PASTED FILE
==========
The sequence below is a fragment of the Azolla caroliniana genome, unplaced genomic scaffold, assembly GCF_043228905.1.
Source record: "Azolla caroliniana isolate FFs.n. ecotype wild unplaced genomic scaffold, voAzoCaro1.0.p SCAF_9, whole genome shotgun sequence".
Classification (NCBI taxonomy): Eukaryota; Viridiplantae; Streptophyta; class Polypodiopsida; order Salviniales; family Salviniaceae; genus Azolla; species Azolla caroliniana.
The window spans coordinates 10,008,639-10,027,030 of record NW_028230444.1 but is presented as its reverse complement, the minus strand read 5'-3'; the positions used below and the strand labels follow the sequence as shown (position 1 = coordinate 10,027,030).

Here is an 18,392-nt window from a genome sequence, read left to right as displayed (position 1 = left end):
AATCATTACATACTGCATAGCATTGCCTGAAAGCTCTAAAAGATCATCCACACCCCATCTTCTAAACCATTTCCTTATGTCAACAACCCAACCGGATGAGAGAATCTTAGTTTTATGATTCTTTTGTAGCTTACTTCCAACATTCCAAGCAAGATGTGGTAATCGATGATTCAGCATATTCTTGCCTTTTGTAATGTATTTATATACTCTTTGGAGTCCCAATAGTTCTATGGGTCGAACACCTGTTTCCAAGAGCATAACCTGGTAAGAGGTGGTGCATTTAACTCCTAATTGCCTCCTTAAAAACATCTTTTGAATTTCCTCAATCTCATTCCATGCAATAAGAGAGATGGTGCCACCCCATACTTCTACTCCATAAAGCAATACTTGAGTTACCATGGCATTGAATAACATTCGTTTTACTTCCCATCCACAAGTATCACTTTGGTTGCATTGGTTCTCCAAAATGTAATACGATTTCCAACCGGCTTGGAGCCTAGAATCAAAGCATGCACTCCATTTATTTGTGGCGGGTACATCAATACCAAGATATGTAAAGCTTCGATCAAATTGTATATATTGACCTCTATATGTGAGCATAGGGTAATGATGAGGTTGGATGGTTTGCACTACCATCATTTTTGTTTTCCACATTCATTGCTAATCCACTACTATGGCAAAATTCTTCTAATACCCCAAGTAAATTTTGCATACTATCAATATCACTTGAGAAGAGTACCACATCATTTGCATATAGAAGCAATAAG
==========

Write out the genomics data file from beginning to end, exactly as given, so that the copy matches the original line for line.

The sequence below is a fragment of the Azolla caroliniana genome, unplaced genomic scaffold, assembly GCF_043228905.1.
Source record: "Azolla caroliniana isolate FFs.n. ecotype wild unplaced genomic scaffold, voAzoCaro1.0.p SCAF_9, whole genome shotgun sequence".
Classification (NCBI taxonomy): Eukaryota; Viridiplantae; Streptophyta; class Polypodiopsida; order Salviniales; family Salviniaceae; genus Azolla; species Azolla caroliniana.
The window spans coordinates 10,008,639-10,027,030 of record NW_028230444.1 but is presented as its reverse complement, the minus strand read 5'-3'; the positions used below and the strand labels follow the sequence as shown (position 1 = coordinate 10,027,030).

Here is an 18,392-nt window from a genome sequence, read left to right as displayed (position 1 = left end):
AATCATTACATACTGCATAGCATTGCCTGAAAGCTCTAAAAGATCATCCACACCCCATCTTCTAAACCATTTCCTTATGTCAACAACCCAACCGGATGAGAGAATCTTAGTTTTATGATTCTTTTGTAGCTTACTTCCAACATTCCAAGCAAGATGTGGTAATCGATGATTCAGCATATTCTTGCCTTTTGTAATGTATTTATATACTCTTTGGAGTCCCAATAGTTCTATGGGTCGAACACCTGTTTCCAAGAGCATAACCTGGTAAGAGGTGGTGCATTTAACTCCTAATTGCCTCCTTAAAAACATCTTTTGAATTTCCTCAATCTCATTCCATGCAATAAGAGAGATGGTGCCACCCCATACTTCTACTCCATAAAGCAATACTTGAGTTACCATGGCATTGAATAACATTCGTTTTACTTCCCATCCACAAGTATCACTTTGGTTGCATTGGTTCTCCAAAATGTAATACGATTTCCAACCGGCTTGGAGCCTAGAATCAAAGCATGCACTCCATTTATTTGTGGCGGGTACATCAATACCAAGATATGTAAAGCTTCGATCAAATTGTATATATTGACCTCTATATGTGAGCATAGGGTAATGATGAGGTTGGATGGTTTGCACTACCATCATTTTTGTTTTCCACATTCATTGCTAATCCACTACTATGGCAAAATTCTTCTAATACCCCAAGTAAATTTTGCATACTATCAATATCACTTGAGAAGAGTACCACATCATTTGCATATAGAAGCAATAAG